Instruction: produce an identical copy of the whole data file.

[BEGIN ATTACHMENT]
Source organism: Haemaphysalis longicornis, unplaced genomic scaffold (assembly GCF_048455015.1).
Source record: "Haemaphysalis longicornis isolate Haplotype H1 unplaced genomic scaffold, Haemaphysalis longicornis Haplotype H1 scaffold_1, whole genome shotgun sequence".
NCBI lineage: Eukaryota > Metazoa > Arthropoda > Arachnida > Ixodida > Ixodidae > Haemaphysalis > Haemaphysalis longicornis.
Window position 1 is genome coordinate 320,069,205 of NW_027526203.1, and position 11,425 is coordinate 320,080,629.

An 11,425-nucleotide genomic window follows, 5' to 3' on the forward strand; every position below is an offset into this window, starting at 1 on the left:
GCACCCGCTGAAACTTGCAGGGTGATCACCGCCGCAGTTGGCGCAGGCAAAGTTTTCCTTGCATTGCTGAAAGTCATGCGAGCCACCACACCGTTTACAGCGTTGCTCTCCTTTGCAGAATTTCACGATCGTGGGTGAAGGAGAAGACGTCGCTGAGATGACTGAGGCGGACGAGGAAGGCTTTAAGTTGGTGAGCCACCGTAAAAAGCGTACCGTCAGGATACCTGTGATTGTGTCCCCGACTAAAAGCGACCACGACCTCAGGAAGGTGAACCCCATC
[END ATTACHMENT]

Source organism: Haemaphysalis longicornis, unplaced genomic scaffold (assembly GCF_048455015.1).
Source record: "Haemaphysalis longicornis isolate Haplotype H1 unplaced genomic scaffold, Haemaphysalis longicornis Haplotype H1 scaffold_1, whole genome shotgun sequence".
NCBI lineage: Eukaryota > Metazoa > Arthropoda > Arachnida > Ixodida > Ixodidae > Haemaphysalis > Haemaphysalis longicornis.
Window position 1 is genome coordinate 320,069,205 of NW_027526203.1, and position 11,425 is coordinate 320,080,629.

An 11,425-nucleotide genomic window follows, 5' to 3' on the forward strand; every position below is an offset into this window, starting at 1 on the left:
GCACCCGCTGAAACTTGCAGGGTGATCACCGCCGCAGTTGGCGCAGGCAAAGTTTTCCTTGCATTGCTGAAAGTCATGCGAGCCACCACACCGTTTACAGCGTTGCTCTCCTTTGCAGAATTTCACGATCGTGGGTGAAGGAGAAGACGTCGCTGAGATGACTGAGGCGGACGAGGAAGGCTTTAAGTTGGTGAGCCACCGTAAAAAGCGTACCGTCAGGATACCTGTGATTGTGTCCCCGACTAAAAGCGACCACGACCTCAGGAAGGTGAACCCCATC